Travel Insurance & The Pandemic

December 15th, 2021 abriinsurance
Best Travel Insurance- Abri Insurance

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The pandemic took a sizable toll on a great number of industries. Supply chains are still reeling. The hospitality industry may never return to its former state. In the same vein, travel insurance has suffered in its own way. Traditionally, travel insurance has existed to provide coverage for the costs associated with traveling. On a small scale, paying a fee to insure the contents of your bag—should your luggage be lost during transit—is a form of travel insurance. Likewise, insuring the cost of your airplane tickets—should you have to cancel your trip for some unforeseen reason—is another common form of travel insurance. However, do not be mistaken. There is and has been an entire industry dedicated to insuring against potential losses incurred through travelling. Today, we’re discussing how the pandemic has affected the travel insurance industry and how these changes, ultimately, affect you. New packages are being offered to offset the risk of COVID-related cancellations and we’ll discuss those in more detail towards the end of the article. If you’re planning to travel in 2022 and want to be protected, this article is definitely for you!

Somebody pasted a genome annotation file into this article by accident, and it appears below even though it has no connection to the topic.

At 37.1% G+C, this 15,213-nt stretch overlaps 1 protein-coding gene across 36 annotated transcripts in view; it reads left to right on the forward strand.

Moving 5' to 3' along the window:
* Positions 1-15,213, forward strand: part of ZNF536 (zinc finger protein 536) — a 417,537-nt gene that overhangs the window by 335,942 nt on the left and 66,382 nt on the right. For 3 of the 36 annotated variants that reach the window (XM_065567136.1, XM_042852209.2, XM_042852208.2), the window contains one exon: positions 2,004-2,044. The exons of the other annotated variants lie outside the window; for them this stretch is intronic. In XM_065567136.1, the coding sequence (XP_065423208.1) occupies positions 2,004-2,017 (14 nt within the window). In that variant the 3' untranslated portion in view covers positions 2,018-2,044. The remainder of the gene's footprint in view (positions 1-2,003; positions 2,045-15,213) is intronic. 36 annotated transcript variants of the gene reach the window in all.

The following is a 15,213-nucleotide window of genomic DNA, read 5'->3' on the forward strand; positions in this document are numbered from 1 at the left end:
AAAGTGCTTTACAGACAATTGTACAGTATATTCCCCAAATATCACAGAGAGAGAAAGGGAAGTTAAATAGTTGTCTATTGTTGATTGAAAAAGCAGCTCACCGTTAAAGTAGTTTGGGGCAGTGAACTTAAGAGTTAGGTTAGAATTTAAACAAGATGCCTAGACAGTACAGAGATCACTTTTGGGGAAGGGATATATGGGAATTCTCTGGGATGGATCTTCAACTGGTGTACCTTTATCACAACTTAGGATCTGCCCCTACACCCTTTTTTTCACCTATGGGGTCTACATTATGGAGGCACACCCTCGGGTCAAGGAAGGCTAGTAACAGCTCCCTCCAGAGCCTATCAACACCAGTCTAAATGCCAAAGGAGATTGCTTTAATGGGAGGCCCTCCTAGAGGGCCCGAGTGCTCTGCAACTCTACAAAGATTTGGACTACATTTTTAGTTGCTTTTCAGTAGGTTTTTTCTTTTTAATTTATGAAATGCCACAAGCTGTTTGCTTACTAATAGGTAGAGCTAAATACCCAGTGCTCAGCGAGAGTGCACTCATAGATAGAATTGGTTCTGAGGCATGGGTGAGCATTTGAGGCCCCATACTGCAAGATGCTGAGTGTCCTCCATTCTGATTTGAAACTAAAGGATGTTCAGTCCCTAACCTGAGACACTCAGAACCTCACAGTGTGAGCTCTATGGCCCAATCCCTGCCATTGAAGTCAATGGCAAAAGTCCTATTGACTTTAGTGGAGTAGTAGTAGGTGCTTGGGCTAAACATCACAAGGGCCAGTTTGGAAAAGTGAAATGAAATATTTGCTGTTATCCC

How the Pandemic Affected Travel Insurance

The informal kinds of travel insurance mentioned above (i.e. bag protection, ticket refunds) aren’t exactly travel insurance. For example, say you booked a seven-day trip in Italy. You’d have checked multiple bags, bought round-trip tickets, booked seven nights at a hotel, scheduled excursions, and otherwise shelled out a fair share of money. Now, let’s say you booked this trip for the end of March 2020. Well, since the borders of both the United States and Italy have closed, it’s safe to say you aren’t going to Italy. Now, the question is: How much money are you going to be able to recoup? While you may be able to be refunded the price of your tickets and even your bags, chances are between 40% to 60% of everything else you spent is forfeit. Now, ordinarily, this is where travel insurance would come in.

However, most travel insurance companies began including exclusions for COVID-19 related losses in January of 2020. This is when the coronavirus became what’s called a “known event,” or a risk which could cause a large number of claims in a large number of places at once. As we explained in our ‘Insurance Policy Clauses You Need to Watch Out For’ article, insurers are well within their rights to add exclusions to the insurance agreement. That’s why it’s of the utmost importance to carefully read any agreement before signing. Now, where does this exclusion leave people who have lost money on canceled trips?

About 48% of Americans canceled their summer plans during the first year of the pandemic and, among these, nearly half lost at least $800 on nonrefundable costs. The pandemic shook up the travel world. As airlines struggled (or outright refused) to provide refunds for flights, the leisure and hospitality industries struggled to continue operations with almost no revenue. Amidst this chaos, consumers actually came away with a greater appreciation for travel insurance, with 40% of consumers (surveyed by ValuePenguin) saying they are more likely to purchase travel insurance in the future because of the coronavirus.